Sunday, April 18, 2010
About halfway down the north side of Kehoe Beach, the buckskin colored cliffs of Laird Sandstone rise directly out of the beach. The formation is named for the Laird Brothers who dairied there in the 19th century. Kehoe is a favorite geology class field trip destination with its dramatic and easily definable formations. Geology teachers we have talked to at Kehoe tell us the Laird formation was laid down in the Miocene in shallow water flood plains and relatively quickly, so the rock is soft as a result. "I was here" graffiti scratched into the rock face is commonplace. Granite beds lace the formation giving a hold for the sandstone and you can easily find fossils of barnacles and oysters. Because the cliffs are perpendicular to the beach, wind shapes a dune 10 feet away. There is a quiet space out of the weather and it's a good place to find plastic washed up long ago. There is a kind of churning effect that unearths the long buried.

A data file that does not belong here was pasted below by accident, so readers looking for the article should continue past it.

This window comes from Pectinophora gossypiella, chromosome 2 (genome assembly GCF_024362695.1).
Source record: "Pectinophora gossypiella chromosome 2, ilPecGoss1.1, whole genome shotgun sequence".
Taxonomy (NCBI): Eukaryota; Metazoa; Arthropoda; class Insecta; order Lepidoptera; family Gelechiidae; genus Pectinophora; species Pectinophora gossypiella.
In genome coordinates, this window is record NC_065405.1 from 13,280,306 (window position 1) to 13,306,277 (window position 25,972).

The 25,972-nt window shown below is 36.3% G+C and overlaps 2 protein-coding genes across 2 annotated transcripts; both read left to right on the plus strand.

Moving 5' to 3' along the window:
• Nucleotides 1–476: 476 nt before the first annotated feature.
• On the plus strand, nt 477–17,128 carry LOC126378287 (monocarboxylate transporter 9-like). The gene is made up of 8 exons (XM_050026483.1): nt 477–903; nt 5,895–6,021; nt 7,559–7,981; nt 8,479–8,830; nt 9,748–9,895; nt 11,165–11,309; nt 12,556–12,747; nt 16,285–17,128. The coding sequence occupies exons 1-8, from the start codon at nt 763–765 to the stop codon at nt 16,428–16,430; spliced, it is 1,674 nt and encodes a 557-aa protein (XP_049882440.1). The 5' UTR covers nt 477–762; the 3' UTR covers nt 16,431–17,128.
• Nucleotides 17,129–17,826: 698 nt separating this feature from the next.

Digging into the sand, Judith found a green truck, the remains fairly intact but missing wheels and crusted with crude oil in places. It’s been long in the elements but still pretty well recognizable. In a book from the local library about plastic toys, there's the exact thing. Turns out it was a gas truck made by the Ideal Toy Company sometime between 1946 and 1949. Plastic Toys: Dimestore Dreams of the 40s & 50s. Here it is sixty years later—plastic is forever.